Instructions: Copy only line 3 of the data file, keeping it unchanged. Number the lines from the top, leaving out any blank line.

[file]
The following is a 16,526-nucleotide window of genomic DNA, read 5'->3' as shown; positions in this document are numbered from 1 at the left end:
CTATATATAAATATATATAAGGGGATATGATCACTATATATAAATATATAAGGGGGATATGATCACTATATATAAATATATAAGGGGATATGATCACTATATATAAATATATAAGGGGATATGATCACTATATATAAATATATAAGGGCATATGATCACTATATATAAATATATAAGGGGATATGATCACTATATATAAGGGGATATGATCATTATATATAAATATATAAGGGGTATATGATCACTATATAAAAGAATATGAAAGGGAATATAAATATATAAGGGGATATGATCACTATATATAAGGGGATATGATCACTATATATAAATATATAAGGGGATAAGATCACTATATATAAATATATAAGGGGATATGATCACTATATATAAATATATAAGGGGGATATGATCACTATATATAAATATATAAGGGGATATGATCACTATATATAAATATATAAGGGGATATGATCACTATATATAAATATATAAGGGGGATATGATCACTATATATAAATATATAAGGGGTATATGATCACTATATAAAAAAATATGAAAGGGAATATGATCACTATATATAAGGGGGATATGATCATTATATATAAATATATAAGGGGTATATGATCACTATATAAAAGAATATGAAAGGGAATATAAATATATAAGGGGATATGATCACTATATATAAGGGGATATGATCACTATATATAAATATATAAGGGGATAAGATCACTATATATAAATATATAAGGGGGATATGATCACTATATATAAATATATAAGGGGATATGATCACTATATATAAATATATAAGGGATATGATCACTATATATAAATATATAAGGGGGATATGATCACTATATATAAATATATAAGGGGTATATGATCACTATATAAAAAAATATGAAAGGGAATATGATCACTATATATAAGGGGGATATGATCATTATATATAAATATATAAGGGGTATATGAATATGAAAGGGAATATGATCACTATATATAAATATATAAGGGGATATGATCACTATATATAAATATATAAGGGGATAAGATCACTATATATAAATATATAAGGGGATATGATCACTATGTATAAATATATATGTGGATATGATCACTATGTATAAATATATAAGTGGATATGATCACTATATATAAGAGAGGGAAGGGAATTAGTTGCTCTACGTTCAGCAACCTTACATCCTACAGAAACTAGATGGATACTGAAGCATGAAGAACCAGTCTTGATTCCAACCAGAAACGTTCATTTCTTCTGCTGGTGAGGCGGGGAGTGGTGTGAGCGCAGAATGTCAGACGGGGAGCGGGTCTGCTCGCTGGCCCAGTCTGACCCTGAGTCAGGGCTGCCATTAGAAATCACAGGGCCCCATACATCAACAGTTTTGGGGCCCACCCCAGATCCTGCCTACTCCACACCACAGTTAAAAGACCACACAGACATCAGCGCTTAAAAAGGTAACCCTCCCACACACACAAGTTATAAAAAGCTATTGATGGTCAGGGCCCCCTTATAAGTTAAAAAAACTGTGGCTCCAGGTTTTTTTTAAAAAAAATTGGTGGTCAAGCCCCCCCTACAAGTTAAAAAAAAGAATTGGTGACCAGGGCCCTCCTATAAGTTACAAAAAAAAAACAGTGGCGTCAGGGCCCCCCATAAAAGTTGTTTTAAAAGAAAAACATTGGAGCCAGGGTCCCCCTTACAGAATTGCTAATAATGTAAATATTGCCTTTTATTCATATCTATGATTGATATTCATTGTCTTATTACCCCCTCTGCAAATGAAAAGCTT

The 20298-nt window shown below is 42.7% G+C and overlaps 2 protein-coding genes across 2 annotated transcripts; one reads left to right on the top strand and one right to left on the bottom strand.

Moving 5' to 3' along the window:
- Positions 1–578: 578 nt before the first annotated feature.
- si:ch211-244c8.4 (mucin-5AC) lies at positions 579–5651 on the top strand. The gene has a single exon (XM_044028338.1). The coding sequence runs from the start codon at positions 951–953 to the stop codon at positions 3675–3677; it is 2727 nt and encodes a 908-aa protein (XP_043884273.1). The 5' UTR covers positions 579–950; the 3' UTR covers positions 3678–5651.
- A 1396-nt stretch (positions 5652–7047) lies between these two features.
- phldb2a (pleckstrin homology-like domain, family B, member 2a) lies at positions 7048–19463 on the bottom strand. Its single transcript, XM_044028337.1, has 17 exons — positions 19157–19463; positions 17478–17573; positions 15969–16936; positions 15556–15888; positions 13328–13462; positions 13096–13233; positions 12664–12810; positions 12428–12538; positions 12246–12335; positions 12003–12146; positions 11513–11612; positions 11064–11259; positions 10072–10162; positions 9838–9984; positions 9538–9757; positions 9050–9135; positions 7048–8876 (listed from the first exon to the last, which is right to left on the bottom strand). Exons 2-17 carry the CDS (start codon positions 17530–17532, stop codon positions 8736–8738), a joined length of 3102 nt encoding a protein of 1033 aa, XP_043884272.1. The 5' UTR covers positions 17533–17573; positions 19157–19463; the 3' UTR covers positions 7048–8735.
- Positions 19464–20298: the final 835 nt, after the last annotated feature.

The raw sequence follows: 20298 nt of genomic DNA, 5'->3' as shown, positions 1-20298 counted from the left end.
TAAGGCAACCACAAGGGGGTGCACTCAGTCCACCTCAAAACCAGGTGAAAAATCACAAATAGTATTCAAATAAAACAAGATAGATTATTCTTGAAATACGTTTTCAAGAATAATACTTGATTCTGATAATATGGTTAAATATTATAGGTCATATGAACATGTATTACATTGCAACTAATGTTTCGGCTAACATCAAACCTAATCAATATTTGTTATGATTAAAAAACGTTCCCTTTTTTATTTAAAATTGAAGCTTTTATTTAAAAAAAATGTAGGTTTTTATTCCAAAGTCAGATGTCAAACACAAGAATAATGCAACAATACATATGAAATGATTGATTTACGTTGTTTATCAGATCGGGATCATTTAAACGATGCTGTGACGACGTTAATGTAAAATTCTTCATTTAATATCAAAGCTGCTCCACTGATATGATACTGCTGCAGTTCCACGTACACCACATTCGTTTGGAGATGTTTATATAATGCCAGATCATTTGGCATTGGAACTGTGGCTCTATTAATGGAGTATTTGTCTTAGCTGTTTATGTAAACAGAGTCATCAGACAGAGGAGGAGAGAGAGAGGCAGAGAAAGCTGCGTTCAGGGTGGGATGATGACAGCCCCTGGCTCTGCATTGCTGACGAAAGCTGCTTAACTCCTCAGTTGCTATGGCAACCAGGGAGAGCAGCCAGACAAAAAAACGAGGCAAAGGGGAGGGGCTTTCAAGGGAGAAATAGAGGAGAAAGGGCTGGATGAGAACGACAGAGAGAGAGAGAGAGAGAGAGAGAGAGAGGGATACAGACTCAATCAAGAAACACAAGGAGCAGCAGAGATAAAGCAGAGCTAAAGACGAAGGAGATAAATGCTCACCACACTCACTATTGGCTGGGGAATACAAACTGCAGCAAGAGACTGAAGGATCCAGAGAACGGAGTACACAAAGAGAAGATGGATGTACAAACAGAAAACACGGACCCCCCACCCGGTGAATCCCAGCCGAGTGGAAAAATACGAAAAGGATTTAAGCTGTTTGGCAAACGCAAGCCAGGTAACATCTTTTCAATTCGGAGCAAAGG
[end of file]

The 20298-nt window shown below is 42.7% G+C and overlaps 2 protein-coding genes across 2 annotated transcripts; one reads left to right on the top strand and one right to left on the bottom strand.